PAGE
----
EPIRB

Submitted: Tuesday, Jan 14, 2003 at 21:53
ThreadID: 2964 Views:3107 Replies:8 FollowUps:13
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Currently seeking information / opinions on the EPIRB. Value preferences and what I need to look for.
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Reply By: OziExplorer - Tuesday, Jan 14, 2003 at 22:06

Tuesday, Jan 14, 2003 at 22:06
Gavin there are basically two brands available in Australia.
One is the GME and the other is the PainsWessex. The Pains-Wessex is my personal preference, one of the main reasons being you can replace the batteries yourself and overall I feel it is a better manufactured unit and better value for money.
Yes, I am a great advocate of EPIRB's and wish more people would carry them while out bushwalking, 4WD'ing etc. etc.

You may find this link an interesting and informative read.
http://home.vicnet.net.au/~vicwalk/epirb/intro.html
If you want more information or questions, just post back.

Pains Wessex website:
http://www.painswessex.com.au/Marine/Epirb_Frame.htm

GME website:
http://home.vicnet.net.au/~vicwalk/epirb/intro.html
AnswerID: 11307

Follow Up By: Oziexplorer - Tuesday, Jan 14, 2003 at 22:07

Tuesday, Jan 14, 2003 at 22:07
Apologies, the GME website is incorrect.
Here is the correct URL:
http://www.gme.net.au/epirb/index.html
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FollowupID: 6236

Reply By: Darian - Tuesday, Jan 14, 2003 at 22:52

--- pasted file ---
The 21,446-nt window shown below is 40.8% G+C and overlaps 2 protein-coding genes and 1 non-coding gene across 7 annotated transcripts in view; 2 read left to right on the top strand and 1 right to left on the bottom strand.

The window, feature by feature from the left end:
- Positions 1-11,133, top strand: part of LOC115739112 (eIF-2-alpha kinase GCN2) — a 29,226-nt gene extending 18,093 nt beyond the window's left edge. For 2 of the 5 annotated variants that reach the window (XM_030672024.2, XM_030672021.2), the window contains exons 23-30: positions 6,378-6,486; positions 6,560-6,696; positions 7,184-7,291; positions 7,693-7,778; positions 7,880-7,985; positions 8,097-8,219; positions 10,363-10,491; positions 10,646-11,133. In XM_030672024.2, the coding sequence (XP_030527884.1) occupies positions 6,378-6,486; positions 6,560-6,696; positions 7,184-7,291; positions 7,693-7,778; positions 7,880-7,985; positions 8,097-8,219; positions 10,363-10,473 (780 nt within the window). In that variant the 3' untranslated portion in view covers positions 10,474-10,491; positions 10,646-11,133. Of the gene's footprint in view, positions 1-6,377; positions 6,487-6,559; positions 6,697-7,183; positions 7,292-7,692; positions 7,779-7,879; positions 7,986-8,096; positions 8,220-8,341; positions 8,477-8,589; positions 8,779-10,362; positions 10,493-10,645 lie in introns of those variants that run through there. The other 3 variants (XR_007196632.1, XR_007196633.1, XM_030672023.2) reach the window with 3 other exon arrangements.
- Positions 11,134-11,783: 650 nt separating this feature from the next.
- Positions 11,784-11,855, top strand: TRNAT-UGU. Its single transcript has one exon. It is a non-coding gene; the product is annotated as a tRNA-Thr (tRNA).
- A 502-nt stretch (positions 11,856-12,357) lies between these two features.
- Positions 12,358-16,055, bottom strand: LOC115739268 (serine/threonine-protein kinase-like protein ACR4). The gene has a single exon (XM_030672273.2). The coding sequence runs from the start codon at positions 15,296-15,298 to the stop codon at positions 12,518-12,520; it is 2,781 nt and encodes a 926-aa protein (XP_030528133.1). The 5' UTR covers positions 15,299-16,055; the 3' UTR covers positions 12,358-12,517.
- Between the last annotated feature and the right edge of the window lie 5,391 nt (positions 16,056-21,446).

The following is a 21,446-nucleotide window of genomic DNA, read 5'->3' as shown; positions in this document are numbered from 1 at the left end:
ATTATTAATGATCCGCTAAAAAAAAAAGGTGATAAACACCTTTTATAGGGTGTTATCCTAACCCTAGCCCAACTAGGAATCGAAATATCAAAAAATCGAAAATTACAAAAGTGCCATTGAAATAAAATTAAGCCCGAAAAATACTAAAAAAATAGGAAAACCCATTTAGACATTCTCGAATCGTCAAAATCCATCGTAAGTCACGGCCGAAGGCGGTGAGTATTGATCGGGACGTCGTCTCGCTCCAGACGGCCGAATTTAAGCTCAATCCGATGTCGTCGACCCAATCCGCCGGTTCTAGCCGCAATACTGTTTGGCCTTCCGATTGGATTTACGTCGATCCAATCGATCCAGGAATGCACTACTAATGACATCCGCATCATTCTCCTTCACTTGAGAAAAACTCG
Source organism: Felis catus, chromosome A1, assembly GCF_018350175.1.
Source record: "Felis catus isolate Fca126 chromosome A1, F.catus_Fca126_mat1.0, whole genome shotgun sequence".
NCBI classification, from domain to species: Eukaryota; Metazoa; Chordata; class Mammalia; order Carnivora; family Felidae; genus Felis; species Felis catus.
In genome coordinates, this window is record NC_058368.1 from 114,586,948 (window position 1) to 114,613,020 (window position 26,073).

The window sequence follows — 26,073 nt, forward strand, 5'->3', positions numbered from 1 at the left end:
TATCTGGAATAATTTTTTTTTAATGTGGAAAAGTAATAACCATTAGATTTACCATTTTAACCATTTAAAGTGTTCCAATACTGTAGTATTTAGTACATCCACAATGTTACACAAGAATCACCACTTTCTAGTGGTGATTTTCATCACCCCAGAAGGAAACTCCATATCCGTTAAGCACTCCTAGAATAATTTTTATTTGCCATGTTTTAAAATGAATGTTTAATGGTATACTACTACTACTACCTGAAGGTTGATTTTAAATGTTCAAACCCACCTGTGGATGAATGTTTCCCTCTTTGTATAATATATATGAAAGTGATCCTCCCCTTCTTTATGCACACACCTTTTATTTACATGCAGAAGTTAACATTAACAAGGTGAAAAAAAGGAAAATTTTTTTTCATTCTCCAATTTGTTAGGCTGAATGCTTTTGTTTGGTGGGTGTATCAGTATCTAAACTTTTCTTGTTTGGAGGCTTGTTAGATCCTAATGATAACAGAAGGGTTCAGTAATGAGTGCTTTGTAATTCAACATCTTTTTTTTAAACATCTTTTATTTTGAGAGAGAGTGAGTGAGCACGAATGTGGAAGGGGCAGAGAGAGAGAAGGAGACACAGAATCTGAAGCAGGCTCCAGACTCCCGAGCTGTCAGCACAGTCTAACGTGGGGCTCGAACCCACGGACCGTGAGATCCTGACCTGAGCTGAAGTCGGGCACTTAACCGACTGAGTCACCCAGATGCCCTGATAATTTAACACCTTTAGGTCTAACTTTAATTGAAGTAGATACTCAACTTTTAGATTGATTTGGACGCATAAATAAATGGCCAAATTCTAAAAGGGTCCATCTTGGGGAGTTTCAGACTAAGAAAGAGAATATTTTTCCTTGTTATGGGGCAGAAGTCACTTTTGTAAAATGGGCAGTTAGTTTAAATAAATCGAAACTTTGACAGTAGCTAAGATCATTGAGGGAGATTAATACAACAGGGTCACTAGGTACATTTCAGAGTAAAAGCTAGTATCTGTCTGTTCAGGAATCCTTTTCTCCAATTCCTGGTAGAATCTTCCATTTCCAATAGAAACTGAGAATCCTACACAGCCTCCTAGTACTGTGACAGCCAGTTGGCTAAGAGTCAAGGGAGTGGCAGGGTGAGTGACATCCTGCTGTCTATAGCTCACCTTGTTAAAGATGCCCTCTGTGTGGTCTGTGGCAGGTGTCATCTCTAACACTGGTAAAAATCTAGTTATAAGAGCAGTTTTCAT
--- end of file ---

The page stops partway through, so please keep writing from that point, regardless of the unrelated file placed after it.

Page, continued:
Tuesday, Jan 14, 2003 at 22:52
Gavin....I am a member of the VKS737 HF Radio Network - our newsletter just out has an article re Epirbs (you might know a member - possibly borrow it). Seems that Epirbs are developing like every other system. The 243 Mhz systems are slow, with poor accuracy and just old hat. The new 406 Mhz systems are being plugged as the new "must have" system.
Fast response times, and quite accurate, AND they can transmit your unique ID, so as identifying the posi and the owner of the unit....of course, prices are steep for the new system. Much as I know.
Bye the way Ozi, screwed the lid off my old RB2 the other day - very easy to gain entry - but the battery was buried in a well of hard glue - how to get out without wrecking the whole thing ? Cheers.....dp
AnswerID: 11311

Follow Up By: Oziexplorer - Wednesday, Jan 15, 2003 at 07:45

Wednesday, Jan 15, 2003 at 07:45
Darian as for the 121.5/243 mhz systems being 'old hat', is well, not exactly correct. Sure, the 406Mhz are the new system, and yes, have some distinct advantages, but one of the main barriers is the price of these units and I am not so sure you can get one yet that is a personal unit.
Yes, the 121.5/243 mhz are slow, and can be 20 minutes and in most unusual conditions 2 hours before the signal is received. All commercial and many private aeroplanes carry receivers as well to receive the EPIRB signal.

Yes, a 406Mhz is preferable, but is it affordable to all and the issue of size for a personal unit.

e-mail Pains Wessex with 'Customer Service' in the Subject Line
genenq@painswessex.com.au
and ask them. Didn't you get instructions with yours?
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Follow Up By: Darian - Wednesday, Jan 15, 2003 at 22:01

Wednesday, Jan 15, 2003 at 22:01
Certainly Oz - point taken re prices - for battery replacement, Pains W simply invite clients to send the unit to the factory - $140 by the time it is back !! The transmitter is small and and is in the lid - for the $140 you get a new yellow body, with cord and battery already glued in. We only need the battery, but no specs or advice are offered re this........